Produced in Norfolk exhibition

Ceramicists, furniture makers and fine artists are coming together for a special all-Norfolk event showcasing their talents in Norwich this Easter weekend.

Norfolk has a long history of being home to artists and craftsmen who have sought refuge and inspiration in its beautiful landscape.

And today the country's arts scene is as vibrant and diverse as it's ever been.

There's renewed interest in traditional skills - and the boundaries are always being pushed thanks to the creativity and experimentation of its makers.

To celebrate that fact this weekend, Produced in Norfolk is taking over the former Bally shoe factory in Norwich to showcase the talents of its members.

Founded in 2005 and now boasting more than 120 members, Produced in Norfolk promotes and support local producers who are genuinely making their products within the county with the aim of revitalising rural economies.

The event, which is supported by the Norwich-based property development company Targetfollow, which owns the factory, will feature a wide variety of craft and furniture makers, with examples of silk painting, weaving, painting, a millinery, willow basket making, wood turning, photography and jewellery making on show.

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There will also be a display by one of Produced in Norfolk's newest members, the Norfolk Furniture Makers Association. And Su Lenk of AzSu Alpacas will be exhibiting garments made from alpaca wool - and there will even be a chance to meet some of the gentle animals, which originate from the Peruvian Andes.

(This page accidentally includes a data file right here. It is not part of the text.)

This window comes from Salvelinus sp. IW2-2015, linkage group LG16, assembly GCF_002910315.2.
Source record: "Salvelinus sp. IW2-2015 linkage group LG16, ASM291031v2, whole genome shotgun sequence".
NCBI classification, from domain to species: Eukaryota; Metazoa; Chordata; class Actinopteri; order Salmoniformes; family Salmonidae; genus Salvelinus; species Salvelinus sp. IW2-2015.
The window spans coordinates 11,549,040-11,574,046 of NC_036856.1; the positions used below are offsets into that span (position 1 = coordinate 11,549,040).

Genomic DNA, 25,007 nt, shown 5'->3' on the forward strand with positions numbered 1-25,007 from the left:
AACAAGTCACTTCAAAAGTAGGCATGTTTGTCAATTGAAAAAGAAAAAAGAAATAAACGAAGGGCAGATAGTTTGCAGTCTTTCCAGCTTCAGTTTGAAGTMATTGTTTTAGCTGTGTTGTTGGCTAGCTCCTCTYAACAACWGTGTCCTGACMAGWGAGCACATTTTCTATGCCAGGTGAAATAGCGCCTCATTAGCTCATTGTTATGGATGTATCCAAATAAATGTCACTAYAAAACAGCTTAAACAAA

Jane Miller, director of Produced in Norfolk says: “The exhibition gives people the opportunity to meet some of Norfolk's artists, craftsmen and furniture makers under one roof.”

Some of the artists taking part in the Produced in Norfolk exhibition include:


The son of a Norfolk farmer, Dennis Hales works with locally-grown sycamore, holly, ash and maple. The light-coloured woods offer a natural canvas on which to incorporate a wide range of finishing techniques. Turned, carved, textured surfaces finished with water-soluble dyes and metal leaf are used to enhance the natural features of the wood while achieving a sympathetic balance of form and finish.

His early influence was a love of nature, his first workshop was a converted garden shed and he found his enjoyment of woodworking was only surpassed by his love of good food. He trained as a chef and then a manager in hotel operations and his woodworking went on the back burner until he found solace in his skill some 30 years later. He discovered the use of colour complemented his wares when he made a croquet set for his children.

The balls were made of elm and he coloured them appropriately. He also experimented with colour, making a miniature set of fruit and that was the beginning of a 15-year development period of blending natural and aniline water soluble dye to create the colour range and application techniques to arrest the colours which he likens to producing a watercolour image on blotting paper.

Woodturning eventually became his day job when he was invited to exhibit as a guest with the Suffolk Craft Society and he regularly shows his work locally and nationally and sells to galleries and private collectors.